Justice? Sorry, JAWI is not interested

SEPT 26 — When I first wrote about the Nik Raina/Borders Books case a year ago, it seemed to be easy enough of a case to understand even for a layperson to the law such as myself.

Borders Books store manager Nik Raina Nik Abdul Aziz had been charged with committing a crime, namely selling a book (Irshad Manji’s Allah, Liberty and Love) deemed contrary to Islamic Law under Section 13 of the Syariah Criminal Offences (Federal Territories) Act 1997. She faced the possibility of a RM3 000 fine, a maximum of two years’ jail or both.

However, there were at least two main problems with the charge: the book had not yet been banned at that point of time and it wasn’t the Federal Territory Islamic Department (JAWI)’s job anyway to enforce the work of the Home Ministry.

The book was only banned a week later. In other words, Nik Raina had been charged for selling a book that was perfectly legal. It was evident from the very onset that there was no case and that no offence had been committed.

The judgement of the judicial review by High Court Judge Datuk Zaleha Yusof last March made this official and stated what everyone except JAWI seemed to already know. Fundamentally, you cannot retroactively charge a person for a crime that was not yet deemed a crime at the time of the incident. A first year law student could easily come to the same conclusion. It was fairly obvious that this whole case was and is a total screw-up by JAWI.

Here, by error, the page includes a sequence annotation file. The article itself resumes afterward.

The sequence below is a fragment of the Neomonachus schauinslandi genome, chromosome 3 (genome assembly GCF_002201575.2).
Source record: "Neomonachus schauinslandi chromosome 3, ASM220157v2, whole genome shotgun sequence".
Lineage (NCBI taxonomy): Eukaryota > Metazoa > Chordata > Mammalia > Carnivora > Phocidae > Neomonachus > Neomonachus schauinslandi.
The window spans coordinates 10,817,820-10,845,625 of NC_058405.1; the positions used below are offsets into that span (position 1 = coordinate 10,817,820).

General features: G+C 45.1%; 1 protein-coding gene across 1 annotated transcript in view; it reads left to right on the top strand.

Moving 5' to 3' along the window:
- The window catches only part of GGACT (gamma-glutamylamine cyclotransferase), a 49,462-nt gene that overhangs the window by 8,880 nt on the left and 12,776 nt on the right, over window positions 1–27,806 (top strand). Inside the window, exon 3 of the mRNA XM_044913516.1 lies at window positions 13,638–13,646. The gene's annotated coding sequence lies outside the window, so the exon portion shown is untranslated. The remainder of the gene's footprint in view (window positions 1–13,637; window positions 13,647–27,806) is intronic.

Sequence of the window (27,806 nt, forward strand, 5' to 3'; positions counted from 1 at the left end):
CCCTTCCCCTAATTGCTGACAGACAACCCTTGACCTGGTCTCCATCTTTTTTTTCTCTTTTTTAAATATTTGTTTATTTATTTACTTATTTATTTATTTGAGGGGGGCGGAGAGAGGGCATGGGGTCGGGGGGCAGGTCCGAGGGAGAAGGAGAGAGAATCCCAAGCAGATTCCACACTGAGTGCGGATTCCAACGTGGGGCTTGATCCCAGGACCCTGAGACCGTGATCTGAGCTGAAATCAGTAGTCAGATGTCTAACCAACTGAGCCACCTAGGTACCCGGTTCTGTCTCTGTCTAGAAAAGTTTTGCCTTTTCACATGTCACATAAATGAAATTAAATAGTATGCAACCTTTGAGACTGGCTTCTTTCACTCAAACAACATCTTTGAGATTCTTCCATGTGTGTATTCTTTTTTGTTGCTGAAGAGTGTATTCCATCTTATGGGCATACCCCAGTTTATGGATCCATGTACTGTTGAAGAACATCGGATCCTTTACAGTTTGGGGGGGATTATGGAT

Somehow, despite this basic common law fact and the High Court judgement which is now several months old, JAWI seems to be extremely reluctant to proceed to drop the charge against Nik Raina. The case has since experienced three postponements in the Syariah Court within a single month and the charge has yet to be withdrawn based on the judgement of the High Court. Perhaps it’s time for the Syariah prosecutors to go back to school.

Let us be clear. Proceeding to maintain a charge against Nik Raina would basically be an injustice to her and gives the Syariah courts and JAWI a stink and a bad name.

Judging from the behaviour of both parties of late, it seems that they really don’t give a damn or more importantly consider unimportant the fact that an injustice has been and continues to be inflicted onto Nik Raina.